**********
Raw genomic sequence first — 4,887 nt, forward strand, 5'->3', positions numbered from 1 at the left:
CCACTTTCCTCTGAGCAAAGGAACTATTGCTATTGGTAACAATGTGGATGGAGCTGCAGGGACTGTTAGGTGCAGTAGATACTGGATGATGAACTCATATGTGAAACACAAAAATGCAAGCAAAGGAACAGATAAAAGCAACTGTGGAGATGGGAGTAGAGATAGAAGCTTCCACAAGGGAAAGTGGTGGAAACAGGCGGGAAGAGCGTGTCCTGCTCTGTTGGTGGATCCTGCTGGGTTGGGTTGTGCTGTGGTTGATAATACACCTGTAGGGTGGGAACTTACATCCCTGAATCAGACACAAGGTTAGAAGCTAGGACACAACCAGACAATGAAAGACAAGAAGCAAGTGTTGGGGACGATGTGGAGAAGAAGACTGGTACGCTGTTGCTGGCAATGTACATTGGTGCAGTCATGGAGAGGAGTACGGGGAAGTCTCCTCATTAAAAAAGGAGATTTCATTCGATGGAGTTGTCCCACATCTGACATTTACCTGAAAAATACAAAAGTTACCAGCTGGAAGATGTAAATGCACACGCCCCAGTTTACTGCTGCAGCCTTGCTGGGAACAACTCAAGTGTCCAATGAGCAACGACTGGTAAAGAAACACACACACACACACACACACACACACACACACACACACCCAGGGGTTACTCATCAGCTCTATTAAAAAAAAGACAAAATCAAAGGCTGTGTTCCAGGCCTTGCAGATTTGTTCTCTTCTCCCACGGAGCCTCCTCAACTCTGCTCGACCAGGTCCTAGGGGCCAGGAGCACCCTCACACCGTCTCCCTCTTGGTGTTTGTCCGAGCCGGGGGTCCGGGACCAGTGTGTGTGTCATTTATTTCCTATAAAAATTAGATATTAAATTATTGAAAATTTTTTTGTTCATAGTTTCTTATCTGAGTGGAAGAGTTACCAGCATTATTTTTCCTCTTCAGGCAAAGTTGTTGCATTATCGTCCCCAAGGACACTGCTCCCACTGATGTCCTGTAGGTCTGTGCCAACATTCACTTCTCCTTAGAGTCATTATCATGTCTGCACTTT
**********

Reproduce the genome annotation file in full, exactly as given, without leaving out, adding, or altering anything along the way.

Raw genomic sequence first — 4,887 nt, forward strand, 5'->3', positions numbered from 1 at the left:
CCACTTTCCTCTGAGCAAAGGAACTATTGCTATTGGTAACAATGTGGATGGAGCTGCAGGGACTGTTAGGTGCAGTAGATACTGGATGATGAACTCATATGTGAAACACAAAAATGCAAGCAAAGGAACAGATAAAAGCAACTGTGGAGATGGGAGTAGAGATAGAAGCTTCCACAAGGGAAAGTGGTGGAAACAGGCGGGAAGAGCGTGTCCTGCTCTGTTGGTGGATCCTGCTGGGTTGGGTTGTGCTGTGGTTGATAATACACCTGTAGGGTGGGAACTTACATCCCTGAATCAGACACAAGGTTAGAAGCTAGGACACAACCAGACAATGAAAGACAAGAAGCAAGTGTTGGGGACGATGTGGAGAAGAAGACTGGTACGCTGTTGCTGGCAATGTACATTGGTGCAGTCATGGAGAGGAGTACGGGGAAGTCTCCTCATTAAAAAAGGAGATTTCATTCGATGGAGTTGTCCCACATCTGACATTTACCTGAAAAATACAAAAGTTACCAGCTGGAAGATGTAAATGCACACGCCCCAGTTTACTGCTGCAGCCTTGCTGGGAACAACTCAAGTGTCCAATGAGCAACGACTGGTAAAGAAACACACACACACACACACACACACACACACACACACACACCCAGGGGTTACTCATCAGCTCTATTAAAAAAAAGACAAAATCAAAGGCTGTGTTCCAGGCCTTGCAGATTTGTTCTCTTCTCCCACGGAGCCTCCTCAACTCTGCTCGACCAGGTCCTAGGGGCCAGGAGCACCCTCACACCGTCTCCCTCTTGGTGTTTGTCCGAGCCGGGGGTCCGGGACCAGTGTGTGTGTCATTTATTTCCTATAAAAATTAGATATTAAATTATTGAAAATTTTTTTGTTCATAGTTTCTTATCTGAGTGGAAGAGTTACCAGCATTATTTTTCCTCTTCAGGCAAAGTTGTTGCATTATCGTCCCCAAGGACACTGCTCCCACTGATGTCCTGTAGGTCTGTGCCAACATTCACTTCTCCTTAGAGTCATTATCATGTCTGCACTTT